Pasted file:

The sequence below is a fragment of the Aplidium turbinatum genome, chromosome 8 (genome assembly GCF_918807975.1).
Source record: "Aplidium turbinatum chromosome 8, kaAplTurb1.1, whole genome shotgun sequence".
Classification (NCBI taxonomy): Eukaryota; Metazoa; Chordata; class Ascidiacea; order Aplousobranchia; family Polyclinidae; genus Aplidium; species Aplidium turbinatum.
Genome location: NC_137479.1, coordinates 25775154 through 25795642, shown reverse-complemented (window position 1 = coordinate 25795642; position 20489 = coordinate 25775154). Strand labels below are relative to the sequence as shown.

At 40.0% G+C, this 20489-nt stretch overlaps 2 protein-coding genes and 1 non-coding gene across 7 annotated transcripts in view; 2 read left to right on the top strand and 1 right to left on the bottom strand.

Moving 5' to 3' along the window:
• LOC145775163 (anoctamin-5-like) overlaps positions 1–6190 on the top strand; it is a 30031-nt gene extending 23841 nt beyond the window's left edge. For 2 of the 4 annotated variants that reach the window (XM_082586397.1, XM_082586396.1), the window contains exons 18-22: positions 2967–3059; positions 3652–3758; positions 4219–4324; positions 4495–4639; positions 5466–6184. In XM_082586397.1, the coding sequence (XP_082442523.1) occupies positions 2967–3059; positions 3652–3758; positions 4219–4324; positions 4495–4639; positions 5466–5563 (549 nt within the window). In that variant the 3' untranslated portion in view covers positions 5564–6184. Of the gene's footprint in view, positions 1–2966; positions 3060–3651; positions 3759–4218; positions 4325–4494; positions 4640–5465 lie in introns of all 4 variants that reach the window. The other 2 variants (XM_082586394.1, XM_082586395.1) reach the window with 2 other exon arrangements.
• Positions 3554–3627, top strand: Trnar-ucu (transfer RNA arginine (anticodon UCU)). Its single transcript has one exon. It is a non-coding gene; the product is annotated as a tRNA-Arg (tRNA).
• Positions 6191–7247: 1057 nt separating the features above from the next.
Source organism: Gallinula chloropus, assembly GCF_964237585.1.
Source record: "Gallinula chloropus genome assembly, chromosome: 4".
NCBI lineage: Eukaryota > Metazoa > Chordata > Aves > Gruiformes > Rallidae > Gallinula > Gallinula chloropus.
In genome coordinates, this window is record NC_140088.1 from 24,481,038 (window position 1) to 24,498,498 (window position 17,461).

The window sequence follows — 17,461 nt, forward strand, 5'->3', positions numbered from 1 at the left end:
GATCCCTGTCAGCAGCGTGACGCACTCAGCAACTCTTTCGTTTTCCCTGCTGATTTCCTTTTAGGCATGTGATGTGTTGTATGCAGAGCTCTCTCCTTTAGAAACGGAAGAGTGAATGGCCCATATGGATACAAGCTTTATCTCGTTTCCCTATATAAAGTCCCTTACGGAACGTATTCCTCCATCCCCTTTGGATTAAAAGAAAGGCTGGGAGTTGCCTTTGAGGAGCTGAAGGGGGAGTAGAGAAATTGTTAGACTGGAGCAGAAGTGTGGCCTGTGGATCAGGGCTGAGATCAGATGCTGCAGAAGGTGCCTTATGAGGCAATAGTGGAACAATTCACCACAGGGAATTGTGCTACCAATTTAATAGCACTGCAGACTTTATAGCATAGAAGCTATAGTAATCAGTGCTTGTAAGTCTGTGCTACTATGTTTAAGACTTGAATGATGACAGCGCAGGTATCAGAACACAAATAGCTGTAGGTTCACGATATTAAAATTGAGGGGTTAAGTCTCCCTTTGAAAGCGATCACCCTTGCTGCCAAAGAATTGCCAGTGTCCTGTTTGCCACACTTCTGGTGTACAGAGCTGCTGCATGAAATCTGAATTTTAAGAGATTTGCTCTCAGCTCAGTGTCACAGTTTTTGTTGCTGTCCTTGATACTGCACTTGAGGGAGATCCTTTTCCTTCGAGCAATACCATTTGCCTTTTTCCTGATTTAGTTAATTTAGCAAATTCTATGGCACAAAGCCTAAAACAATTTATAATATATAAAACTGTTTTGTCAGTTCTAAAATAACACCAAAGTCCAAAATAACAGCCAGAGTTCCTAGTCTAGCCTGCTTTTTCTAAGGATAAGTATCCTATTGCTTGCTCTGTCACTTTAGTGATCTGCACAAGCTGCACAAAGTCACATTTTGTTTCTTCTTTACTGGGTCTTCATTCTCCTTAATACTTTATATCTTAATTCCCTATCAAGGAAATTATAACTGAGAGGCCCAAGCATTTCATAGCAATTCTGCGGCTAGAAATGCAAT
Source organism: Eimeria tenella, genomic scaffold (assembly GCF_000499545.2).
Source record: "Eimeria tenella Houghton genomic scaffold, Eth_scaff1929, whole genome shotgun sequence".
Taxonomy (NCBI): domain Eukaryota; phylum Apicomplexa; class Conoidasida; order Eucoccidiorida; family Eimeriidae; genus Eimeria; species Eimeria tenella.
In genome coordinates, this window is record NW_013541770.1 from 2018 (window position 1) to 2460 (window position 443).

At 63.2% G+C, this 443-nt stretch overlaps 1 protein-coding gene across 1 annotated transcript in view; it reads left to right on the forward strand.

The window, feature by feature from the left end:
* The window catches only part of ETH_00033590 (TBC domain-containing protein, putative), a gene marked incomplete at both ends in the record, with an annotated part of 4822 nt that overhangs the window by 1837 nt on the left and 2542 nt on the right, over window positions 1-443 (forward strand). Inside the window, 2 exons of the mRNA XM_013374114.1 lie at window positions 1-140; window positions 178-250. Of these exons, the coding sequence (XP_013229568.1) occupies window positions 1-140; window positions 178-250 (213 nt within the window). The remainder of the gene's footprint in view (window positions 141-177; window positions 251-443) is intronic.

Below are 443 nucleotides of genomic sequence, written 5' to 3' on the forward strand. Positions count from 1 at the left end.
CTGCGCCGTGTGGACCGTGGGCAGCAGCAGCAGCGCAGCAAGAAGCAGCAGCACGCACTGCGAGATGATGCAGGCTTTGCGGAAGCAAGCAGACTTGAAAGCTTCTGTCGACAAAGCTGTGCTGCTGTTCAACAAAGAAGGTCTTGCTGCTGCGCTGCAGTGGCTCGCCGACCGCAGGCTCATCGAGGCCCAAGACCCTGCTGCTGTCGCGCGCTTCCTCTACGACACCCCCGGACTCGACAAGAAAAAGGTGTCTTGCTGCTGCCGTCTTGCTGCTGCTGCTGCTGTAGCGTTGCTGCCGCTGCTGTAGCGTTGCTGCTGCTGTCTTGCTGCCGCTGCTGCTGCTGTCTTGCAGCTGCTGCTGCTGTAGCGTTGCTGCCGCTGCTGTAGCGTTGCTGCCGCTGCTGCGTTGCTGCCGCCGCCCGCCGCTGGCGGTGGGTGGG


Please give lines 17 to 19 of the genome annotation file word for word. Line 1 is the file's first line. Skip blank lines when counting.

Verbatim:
Source record: "Eimeria tenella Houghton genomic scaffold, Eth_scaff1929, whole genome shotgun sequence".
Taxonomy (NCBI): domain Eukaryota; phylum Apicomplexa; class Conoidasida; order Eucoccidiorida; family Eimeriidae; genus Eimeria; species Eimeria tenella.
In genome coordinates, this window is record NW_013541770.1 from 2018 (window position 1) to 2460 (window position 443).